I am contemplating a train trip from NM to the Bay area with my two energetic sons, 4 and 6, to visit their Dad over spring break in March. (We are separated.) I have looked at Amtrak's website, and it seems from the photos and illustrations there that the acommodations are okay, a double sleeper for the three of us looks like it would work. I am wondering though, if I am being unrealistic about 24 hours on a train with my boys. They have traveled often by plane, and are great in the air, but that is usually a much shorter haul. We would leave ABQ in the evening, arrive in LA the next morning, then change trains and head up north, arriving about 7:30 p.m. Does anyone have any recent experience with Amtrak and children? Reliability, convenience, child-friendliness, comfort, safety, cost, etc.? Are there any activities available on the trains for kids? Any input would be greatly appreciated! Thanks. Melissa

We traveled from Berkeley to Seattle with a 4-yr-old and a 1-yr-old; it was tolerable but would have been much more enjoyable with a 4 and 6 yr-old. A train is more like a car than a plane, in that you can *see* a lot more from the train than you can from a plane. Also, you can walk up and down the train as much you need to get some exercise. There is also (at least on our train - call Amtrak about yours) a kids car where there were some toys and sometimes a video; there was also a small movie theatre playing Shrek which we watched twice in one day.

I wouldn't look forward to changing trains in Los Angeles but once you get through that headache the rest of the day should be nice. Have fun!

Oh, one more note of caution: the dining car fills up quick so get there 5 minutes early for meals (waiting an extra 90 minutes once was murder); and have some healthy snacks on hand just in case. John

I travelled to Denver several years ago with my (then) 9 and 6 year old. It was WONDERFUL! As a single mom, it allowed me to really relax and enjoy the journey. It was costly but the vacation started the moment we got on the train, not after we got to our destination. We saw incredible scenery, and the ability to get up, walk around, go to the site-seeing car, dining car, snack car, use the facilities was great. The staff would let us know if we would be at a stop for a few minutes, so we could de-train and get some fresh air and exercise; some stops even had small local-flavor stands where we could shop. Another big plus: the luggage restriction was virtually nil (it's a TRAIN!) and we had access to our bags/ice chest anytime. (That may have changed recently.) The 6 year old spent much of the trip beside me; the 9 year old soon found a peer group and hung out with them in the snack car playing cards. Since then we've gone to San Diego and are making plans for another train vacation sometime this year. Be prepared for the trip to take longer than scheduled: AMTRAK is notoriously late. However, I can't recommend it highly enough. Lori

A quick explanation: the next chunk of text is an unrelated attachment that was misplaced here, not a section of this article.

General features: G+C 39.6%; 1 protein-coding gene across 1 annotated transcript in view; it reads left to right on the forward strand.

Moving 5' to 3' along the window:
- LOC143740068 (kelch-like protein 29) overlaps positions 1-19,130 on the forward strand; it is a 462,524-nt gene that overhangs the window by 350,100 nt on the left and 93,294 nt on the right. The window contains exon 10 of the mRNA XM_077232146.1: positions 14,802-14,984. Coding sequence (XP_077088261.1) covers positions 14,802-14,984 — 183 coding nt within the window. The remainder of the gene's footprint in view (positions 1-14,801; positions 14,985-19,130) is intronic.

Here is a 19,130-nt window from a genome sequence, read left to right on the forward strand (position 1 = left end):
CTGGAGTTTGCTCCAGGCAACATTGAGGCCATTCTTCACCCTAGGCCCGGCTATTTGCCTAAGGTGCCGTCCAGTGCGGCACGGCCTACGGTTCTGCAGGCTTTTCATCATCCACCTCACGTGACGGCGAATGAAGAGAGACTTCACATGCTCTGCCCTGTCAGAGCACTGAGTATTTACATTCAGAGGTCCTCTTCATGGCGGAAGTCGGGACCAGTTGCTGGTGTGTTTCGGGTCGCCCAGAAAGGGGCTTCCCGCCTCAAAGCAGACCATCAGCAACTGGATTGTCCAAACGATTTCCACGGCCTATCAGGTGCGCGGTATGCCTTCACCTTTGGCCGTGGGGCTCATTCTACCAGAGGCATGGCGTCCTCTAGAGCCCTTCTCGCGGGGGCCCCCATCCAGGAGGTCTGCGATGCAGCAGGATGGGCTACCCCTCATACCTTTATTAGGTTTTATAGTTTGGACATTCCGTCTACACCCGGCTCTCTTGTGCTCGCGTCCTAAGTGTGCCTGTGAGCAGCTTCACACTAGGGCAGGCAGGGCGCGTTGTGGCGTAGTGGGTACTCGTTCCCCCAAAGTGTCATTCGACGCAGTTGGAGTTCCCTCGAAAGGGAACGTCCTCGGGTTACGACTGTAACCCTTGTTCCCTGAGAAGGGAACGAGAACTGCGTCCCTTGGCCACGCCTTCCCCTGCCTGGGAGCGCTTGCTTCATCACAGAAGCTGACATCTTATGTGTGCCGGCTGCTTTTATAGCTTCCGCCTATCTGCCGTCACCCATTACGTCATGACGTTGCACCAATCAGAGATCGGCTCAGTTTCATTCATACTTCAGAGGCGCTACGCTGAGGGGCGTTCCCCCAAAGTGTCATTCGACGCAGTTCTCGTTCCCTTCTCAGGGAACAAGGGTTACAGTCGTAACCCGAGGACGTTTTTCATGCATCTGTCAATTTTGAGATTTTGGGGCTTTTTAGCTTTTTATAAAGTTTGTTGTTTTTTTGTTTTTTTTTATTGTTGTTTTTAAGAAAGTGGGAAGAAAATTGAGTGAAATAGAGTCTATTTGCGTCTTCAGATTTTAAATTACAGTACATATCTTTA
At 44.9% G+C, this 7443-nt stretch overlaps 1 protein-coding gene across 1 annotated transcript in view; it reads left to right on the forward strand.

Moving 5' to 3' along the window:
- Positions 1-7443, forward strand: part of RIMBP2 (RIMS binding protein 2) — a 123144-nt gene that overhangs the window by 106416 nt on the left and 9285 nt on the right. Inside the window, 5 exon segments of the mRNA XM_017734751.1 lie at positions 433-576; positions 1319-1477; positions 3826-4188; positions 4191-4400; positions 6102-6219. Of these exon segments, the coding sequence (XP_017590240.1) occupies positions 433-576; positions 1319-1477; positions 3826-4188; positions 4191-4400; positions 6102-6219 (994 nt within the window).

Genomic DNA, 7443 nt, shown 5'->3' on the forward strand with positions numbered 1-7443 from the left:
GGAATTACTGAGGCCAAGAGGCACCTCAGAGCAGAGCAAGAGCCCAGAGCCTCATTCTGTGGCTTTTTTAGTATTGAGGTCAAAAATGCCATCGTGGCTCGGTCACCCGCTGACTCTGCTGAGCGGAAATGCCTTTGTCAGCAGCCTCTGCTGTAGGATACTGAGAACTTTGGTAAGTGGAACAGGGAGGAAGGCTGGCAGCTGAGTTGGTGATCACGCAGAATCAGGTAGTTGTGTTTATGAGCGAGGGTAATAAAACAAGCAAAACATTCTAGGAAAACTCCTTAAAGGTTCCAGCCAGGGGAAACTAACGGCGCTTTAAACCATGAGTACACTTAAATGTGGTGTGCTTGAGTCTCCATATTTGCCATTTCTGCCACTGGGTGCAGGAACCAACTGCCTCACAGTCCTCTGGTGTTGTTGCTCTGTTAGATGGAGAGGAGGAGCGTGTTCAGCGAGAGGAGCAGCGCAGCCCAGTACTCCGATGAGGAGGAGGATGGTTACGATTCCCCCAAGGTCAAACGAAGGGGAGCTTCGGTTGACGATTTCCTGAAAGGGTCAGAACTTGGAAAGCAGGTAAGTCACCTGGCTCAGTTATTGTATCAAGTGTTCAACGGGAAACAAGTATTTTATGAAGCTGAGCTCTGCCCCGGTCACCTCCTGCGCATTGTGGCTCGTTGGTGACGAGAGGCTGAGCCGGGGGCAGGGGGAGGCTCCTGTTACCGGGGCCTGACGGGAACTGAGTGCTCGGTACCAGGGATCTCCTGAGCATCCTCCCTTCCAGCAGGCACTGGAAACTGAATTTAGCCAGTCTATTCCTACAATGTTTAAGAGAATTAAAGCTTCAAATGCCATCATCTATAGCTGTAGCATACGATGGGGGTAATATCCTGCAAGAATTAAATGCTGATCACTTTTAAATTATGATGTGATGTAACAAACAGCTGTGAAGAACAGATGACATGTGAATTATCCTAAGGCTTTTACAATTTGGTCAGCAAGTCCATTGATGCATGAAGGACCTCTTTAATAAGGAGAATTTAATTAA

I have taken two Amtrak trips. The first from Chicago to Oakland when my son was 5 months old and the second from Oakland to Sacramento with my 2 year old and 2 month old sons.

Convenience - schedules are limited Child-friendly - I find train travel easier than car or plane travel because you can walk around and don't have to sit in car seats. Comfort - comfort is costly. The double sleepers are REALLY small. The deluxe sleepers are great, but very expensive. Safety - People are very friendly on the train and I felt safe - you can leave your stuff at your seat and it won't get stolen. I was worried about my 2-year old bumping his head when he walked around when the train was in motion, but he didn't.

You might want to take a short trip to Sacramento and test things out. Good luck! Helena

Hi Melissa, I am actually from NM so I had to answer your question. We travel a lot on Amtrak. They are wonderful! They are great to kids. The service is outstanding and we always have a great time. My son is much younger than your boys and doesn't have a long enough attention span for a movie, book, or a toy. We usually make up several small goodie bags that we give him at strategic milestones throughout the trip (and keep one or two things in case we are delayed). They have small toys, coloring books, stickers, snacks, and other age appropriate items inside to keep him distracted and happy.

One of the last trains we were on had a kid's room with loaner books, movies, games, etc. The Amtrak family rooms are large, but I don't think they have their own bathroom. The rooms with their own toilet/shower are small, but cozy and it's really nice to have your own facilities especially in the middle of the night. There is an observation car, and a club car where we usually play cars, or read. It's nice to move around to the different cars and get out of your room for awhile. As a child I traveled to California from NM on the train and it's one of my fondest memories. I hope if you take the trip it's fun for you all.

I've seen lots of tips on the web at various parents sites for long trips. You might have some luck with them also. Good luck, Bridget